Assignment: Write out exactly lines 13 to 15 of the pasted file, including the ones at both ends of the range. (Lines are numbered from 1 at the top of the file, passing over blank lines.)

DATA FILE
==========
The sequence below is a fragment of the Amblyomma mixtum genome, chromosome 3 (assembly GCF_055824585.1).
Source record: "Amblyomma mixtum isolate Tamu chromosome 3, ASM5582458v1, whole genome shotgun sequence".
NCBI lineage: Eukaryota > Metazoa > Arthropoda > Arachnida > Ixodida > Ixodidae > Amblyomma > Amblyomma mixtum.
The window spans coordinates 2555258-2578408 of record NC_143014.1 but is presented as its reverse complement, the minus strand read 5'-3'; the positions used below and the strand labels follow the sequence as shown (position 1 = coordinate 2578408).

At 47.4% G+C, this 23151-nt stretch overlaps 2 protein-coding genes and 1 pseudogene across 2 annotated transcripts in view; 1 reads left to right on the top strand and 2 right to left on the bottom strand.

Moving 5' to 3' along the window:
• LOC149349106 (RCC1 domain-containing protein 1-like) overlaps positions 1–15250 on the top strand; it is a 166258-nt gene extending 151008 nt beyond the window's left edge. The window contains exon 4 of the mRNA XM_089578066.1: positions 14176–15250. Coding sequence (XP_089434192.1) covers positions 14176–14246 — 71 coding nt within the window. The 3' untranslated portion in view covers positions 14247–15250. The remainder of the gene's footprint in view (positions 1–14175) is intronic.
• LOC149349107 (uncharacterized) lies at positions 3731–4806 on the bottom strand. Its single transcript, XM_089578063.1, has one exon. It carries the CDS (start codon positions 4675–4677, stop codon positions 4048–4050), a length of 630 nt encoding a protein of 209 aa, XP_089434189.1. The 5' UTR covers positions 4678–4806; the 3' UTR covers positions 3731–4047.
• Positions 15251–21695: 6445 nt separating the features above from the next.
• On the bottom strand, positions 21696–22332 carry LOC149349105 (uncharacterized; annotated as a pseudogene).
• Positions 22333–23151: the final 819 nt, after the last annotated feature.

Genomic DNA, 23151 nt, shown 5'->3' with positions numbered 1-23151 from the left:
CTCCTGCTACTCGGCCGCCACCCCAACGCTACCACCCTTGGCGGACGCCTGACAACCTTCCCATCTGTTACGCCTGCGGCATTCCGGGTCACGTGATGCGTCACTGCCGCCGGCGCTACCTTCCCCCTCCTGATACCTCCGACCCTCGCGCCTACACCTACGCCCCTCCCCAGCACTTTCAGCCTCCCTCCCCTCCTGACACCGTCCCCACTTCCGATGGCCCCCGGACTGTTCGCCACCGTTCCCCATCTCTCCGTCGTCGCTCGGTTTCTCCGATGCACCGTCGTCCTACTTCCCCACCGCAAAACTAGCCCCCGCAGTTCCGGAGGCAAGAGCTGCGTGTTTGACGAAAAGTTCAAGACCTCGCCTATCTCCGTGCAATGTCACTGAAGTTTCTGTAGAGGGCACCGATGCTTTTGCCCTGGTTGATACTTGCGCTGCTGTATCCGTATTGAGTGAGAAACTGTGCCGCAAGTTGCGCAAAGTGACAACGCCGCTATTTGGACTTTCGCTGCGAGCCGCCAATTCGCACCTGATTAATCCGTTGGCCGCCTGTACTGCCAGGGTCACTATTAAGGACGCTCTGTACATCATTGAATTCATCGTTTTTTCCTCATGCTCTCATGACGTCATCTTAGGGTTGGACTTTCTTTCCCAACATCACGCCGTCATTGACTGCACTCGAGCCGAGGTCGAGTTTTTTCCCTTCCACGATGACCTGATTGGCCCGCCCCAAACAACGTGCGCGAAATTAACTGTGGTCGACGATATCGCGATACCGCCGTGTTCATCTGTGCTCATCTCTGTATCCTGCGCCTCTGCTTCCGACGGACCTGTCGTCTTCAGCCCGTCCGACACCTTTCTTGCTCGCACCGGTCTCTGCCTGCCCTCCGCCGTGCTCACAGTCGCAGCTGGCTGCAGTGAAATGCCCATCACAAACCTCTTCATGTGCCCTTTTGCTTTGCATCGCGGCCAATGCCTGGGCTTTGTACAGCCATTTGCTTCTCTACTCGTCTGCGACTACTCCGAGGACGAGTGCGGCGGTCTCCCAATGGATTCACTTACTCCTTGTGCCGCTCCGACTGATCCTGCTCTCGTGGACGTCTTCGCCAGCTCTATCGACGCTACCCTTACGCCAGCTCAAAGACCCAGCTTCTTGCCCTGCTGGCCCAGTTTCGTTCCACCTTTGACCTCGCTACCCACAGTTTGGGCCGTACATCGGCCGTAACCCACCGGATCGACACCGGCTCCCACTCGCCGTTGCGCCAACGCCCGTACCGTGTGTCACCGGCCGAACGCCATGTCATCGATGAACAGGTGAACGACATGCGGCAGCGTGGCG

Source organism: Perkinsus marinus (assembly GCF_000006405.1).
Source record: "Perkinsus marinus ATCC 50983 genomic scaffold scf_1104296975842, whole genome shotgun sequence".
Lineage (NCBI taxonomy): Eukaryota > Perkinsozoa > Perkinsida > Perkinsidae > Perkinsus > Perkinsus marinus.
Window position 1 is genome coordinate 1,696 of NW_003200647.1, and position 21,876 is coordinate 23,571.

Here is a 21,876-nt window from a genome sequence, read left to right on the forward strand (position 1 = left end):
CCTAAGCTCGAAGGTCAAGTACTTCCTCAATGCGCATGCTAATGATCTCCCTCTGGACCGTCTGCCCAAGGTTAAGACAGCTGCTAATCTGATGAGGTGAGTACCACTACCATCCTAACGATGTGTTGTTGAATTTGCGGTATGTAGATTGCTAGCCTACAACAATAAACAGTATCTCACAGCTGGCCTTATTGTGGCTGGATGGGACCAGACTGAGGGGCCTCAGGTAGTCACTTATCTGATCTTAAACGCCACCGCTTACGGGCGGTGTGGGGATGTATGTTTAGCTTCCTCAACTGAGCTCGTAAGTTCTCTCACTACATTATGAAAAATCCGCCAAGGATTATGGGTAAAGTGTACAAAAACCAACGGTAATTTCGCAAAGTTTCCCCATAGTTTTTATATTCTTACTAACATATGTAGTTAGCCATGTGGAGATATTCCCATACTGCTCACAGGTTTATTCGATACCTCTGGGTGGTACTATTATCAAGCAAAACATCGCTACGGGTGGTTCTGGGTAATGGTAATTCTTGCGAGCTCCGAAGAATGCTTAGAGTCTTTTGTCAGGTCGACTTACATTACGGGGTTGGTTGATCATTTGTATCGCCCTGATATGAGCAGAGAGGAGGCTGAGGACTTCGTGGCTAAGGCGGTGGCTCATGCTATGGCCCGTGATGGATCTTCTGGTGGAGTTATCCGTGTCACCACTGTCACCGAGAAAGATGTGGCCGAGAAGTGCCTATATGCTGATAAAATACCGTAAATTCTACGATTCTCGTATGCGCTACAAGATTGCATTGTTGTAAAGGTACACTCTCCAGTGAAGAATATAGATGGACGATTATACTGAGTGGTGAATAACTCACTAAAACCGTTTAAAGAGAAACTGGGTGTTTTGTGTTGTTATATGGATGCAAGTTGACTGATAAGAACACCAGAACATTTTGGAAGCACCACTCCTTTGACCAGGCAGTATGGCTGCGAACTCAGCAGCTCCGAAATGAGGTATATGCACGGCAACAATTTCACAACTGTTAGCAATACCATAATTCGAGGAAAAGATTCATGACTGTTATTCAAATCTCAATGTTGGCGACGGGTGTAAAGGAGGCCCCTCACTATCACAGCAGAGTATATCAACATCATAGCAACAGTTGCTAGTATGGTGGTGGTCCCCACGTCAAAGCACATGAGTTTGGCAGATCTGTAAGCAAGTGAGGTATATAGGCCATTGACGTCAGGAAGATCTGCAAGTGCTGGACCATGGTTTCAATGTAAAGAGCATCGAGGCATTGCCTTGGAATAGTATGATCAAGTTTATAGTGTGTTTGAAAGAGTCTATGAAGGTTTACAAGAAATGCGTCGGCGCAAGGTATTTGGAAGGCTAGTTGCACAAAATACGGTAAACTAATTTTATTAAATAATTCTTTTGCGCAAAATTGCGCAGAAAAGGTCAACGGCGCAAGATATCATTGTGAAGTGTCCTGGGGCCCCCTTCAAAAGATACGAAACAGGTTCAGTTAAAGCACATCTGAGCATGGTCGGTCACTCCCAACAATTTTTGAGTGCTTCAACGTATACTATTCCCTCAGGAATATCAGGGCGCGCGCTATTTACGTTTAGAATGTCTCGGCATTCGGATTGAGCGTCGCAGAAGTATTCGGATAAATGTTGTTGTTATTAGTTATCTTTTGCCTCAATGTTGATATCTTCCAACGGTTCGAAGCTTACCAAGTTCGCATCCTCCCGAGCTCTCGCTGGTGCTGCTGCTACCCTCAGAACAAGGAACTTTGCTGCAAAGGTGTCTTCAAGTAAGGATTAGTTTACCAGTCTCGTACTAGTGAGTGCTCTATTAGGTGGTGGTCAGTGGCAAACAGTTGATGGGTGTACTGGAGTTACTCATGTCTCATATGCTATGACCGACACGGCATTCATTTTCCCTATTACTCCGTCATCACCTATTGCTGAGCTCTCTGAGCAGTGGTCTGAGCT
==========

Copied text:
CTCCTGCTACTCGGCCGCCACCCCAACGCTACCACCCTTGGCGGACGCCTGACAACCTTCCCATCTGTTACGCCTGCGGCATTCCGGGTCACGTGATGCGTCACTGCCGCCGGCGCTACCTTCCCCCTCCTGATACCTCCGACCCTCGCGCCTACACCTACGCCCCTCCCCAGCACTTTCAGCCTCCCTCCCCTCCTGACACCGTCCCCACTTCCGATGGCCCCCGGACTGTTCGCCACCGTTCCCCATCTCTCCGTCGTCGCTCGGTTTCTCCGATGCACCGTCGTCCTACTTCCCCACCGCAAAACTAGCCCCCGCAGTTCCGGAGGCAAGAGCTGCGTGTTTGACGAAAAGTTCAAGACCTCGCCTATCTCCGTGCAATGTCACTGAAGTTTCTGTAGAGGGCACCGATGCTTTTGCCCTGGTTGATACTTGCGCTGCTGTATCCGTATTGAGTGAGAAACTGTGCCGCAAGTTGCGCAAAGTGACAACGCCGCTATTTGGACTTTCGCTGCGAGCCGCCAATTCGCACCTGATTAATCCGTTGGCCGCCTGTACTGCCAGGGTCACTATTAAGGACGCTCTGTACATCATTGAATTCATCGTTTTTTCCTCATGCTCTCATGACGTCATCTTAGGGTTGGACTTTCTTTCCCAACATCACGCCGTCATTGACTGCACTCGAGCCGAGGTCGAGTTTTTTCCCTTCCACGATGACCTGATTGGCCCGCCCCAAACAACGTGCGCGAAATTAACTGTGGTCGACGATATCGCGATACCGCCGTGTTCATCTGTGCTCATCTCTGTATCCTGCGCCTCTGCTTCCGACGGACCTGTCGTCTTCAGCCCGTCCGACACCTTTCTTGCTCGCACCGGTCTCTGCCTGCCCTCCGCCGTGCTCACAGTCGCAGCTGGCTGCAGTGAAATGCCCATCACAAACCTCTTCATGTGCCCTTTTGCTTTGCATCGCGGCCAATGCCTGGGCTTTGTACAGCCATTTGCTTCTCTACTCGTCTGCGACTACTCCGAGGACGAGTGCGGCGGTCTCCCAATGGATTCACTTACTCCTTGTGCCGCTCCGACTGATCCTGCTCTCGTGGACGTCTTCGCCAGCTCTATCGACGCTACCCTTACGCCAGCTCAAAGACCCAGCTTCTTGCCCTGCTGGCCCAGTTTCGTTCCACCTTTGACCTCGCTACCCACAGTTTGGGCCGTACATCGGCCGTAACCCACCGGATCGACACCGGCTCCCACTCGCCGTTGCGCCAACGCCCGTACCGTGTGTCACCGGCCGAACGCCATGTCATCGATGAACAGGTGAACGACATGCGGCAGCGTGGCG

Source organism: Perkinsus marinus (assembly GCF_000006405.1).
Source record: "Perkinsus marinus ATCC 50983 genomic scaffold scf_1104296975842, whole genome shotgun sequence".